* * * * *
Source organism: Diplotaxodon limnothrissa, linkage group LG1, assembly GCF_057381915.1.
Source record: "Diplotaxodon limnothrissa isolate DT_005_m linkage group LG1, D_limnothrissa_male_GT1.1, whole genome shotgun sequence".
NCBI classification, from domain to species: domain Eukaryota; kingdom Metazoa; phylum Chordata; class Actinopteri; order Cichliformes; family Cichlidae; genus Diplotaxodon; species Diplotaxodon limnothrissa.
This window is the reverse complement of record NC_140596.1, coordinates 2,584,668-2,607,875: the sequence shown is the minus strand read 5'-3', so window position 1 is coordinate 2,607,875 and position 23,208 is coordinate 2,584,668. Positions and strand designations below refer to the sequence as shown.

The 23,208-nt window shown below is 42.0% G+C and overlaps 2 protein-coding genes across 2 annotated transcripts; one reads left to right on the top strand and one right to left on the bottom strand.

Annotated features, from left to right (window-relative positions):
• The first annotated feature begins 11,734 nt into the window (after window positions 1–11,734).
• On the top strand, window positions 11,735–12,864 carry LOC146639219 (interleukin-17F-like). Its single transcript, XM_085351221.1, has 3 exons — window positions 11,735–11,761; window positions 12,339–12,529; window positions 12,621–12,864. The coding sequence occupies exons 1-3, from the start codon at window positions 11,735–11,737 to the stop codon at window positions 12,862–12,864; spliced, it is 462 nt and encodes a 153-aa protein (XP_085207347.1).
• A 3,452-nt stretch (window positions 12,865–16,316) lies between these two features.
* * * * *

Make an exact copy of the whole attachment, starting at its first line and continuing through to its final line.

Source organism: Diplotaxodon limnothrissa, linkage group LG1, assembly GCF_057381915.1.
Source record: "Diplotaxodon limnothrissa isolate DT_005_m linkage group LG1, D_limnothrissa_male_GT1.1, whole genome shotgun sequence".
NCBI classification, from domain to species: domain Eukaryota; kingdom Metazoa; phylum Chordata; class Actinopteri; order Cichliformes; family Cichlidae; genus Diplotaxodon; species Diplotaxodon limnothrissa.
This window is the reverse complement of record NC_140596.1, coordinates 2,584,668-2,607,875: the sequence shown is the minus strand read 5'-3', so window position 1 is coordinate 2,607,875 and position 23,208 is coordinate 2,584,668. Positions and strand designations below refer to the sequence as shown.

The 23,208-nt window shown below is 42.0% G+C and overlaps 2 protein-coding genes across 2 annotated transcripts; one reads left to right on the top strand and one right to left on the bottom strand.

Annotated features, from left to right (window-relative positions):
• The first annotated feature begins 11,734 nt into the window (after window positions 1–11,734).
• On the top strand, window positions 11,735–12,864 carry LOC146639219 (interleukin-17F-like). Its single transcript, XM_085351221.1, has 3 exons — window positions 11,735–11,761; window positions 12,339–12,529; window positions 12,621–12,864. The coding sequence occupies exons 1-3, from the start codon at window positions 11,735–11,737 to the stop codon at window positions 12,862–12,864; spliced, it is 462 nt and encodes a 153-aa protein (XP_085207347.1).
• A 3,452-nt stretch (window positions 12,865–16,316) lies between these two features.